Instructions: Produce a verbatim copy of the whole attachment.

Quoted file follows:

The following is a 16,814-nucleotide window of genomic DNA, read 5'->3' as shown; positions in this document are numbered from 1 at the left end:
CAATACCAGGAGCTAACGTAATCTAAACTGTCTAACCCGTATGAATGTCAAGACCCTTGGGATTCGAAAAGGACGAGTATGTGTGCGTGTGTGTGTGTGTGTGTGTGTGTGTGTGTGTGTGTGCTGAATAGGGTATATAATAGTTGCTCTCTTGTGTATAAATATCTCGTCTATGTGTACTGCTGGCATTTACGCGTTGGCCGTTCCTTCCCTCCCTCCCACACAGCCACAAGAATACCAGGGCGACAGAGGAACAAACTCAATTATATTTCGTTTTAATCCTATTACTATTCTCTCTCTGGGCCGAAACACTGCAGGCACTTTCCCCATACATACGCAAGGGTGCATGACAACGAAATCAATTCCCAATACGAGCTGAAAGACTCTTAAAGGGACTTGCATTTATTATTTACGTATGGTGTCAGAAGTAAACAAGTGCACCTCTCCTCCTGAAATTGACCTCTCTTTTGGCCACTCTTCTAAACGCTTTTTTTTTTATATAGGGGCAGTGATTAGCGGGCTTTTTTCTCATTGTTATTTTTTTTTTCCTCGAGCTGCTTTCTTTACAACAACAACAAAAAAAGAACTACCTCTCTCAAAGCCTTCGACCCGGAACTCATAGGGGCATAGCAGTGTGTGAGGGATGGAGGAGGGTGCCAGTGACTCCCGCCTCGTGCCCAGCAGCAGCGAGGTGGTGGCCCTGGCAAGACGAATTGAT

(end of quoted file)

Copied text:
The following is a 16,814-nucleotide window of genomic DNA, read 5'->3' as shown; positions in this document are numbered from 1 at the left end:
CAATACCAGGAGCTAACGTAATCTAAACTGTCTAACCCGTATGAATGTCAAGACCCTTGGGATTCGAAAAGGACGAGTATGTGTGCGTGTGTGTGTGTGTGTGTGTGTGTGTGTGTGTGTGTGCTGAATAGGGTATATAATAGTTGCTCTCTTGTGTATAAATATCTCGTCTATGTGTACTGCTGGCATTTACGCGTTGGCCGTTCCTTCCCTCCCTCCCACACAGCCACAAGAATACCAGGGCGACAGAGGAACAAACTCAATTATATTTCGTTTTAATCCTATTACTATTCTCTCTCTGGGCCGAAACACTGCAGGCACTTTCCCCATACATACGCAAGGGTGCATGACAACGAAATCAATTCCCAATACGAGCTGAAAGACTCTTAAAGGGACTTGCATTTATTATTTACGTATGGTGTCAGAAGTAAACAAGTGCACCTCTCCTCCTGAAATTGACCTCTCTTTTGGCCACTCTTCTAAACGCTTTTTTTTTTATATAGGGGCAGTGATTAGCGGGCTTTTTTCTCATTGTTATTTTTTTTTTCCTCGAGCTGCTTTCTTTACAACAACAACAAAAAAAGAACTACCTCTCTCAAAGCCTTCGACCCGGAACTCATAGGGGCATAGCAGTGTGTGAGGGATGGAGGAGGGTGCCAGTGACTCCCGCCTCGTGCCCAGCAGCAGCGAGGTGGTGGCCCTGGCAAGACGAATTGAT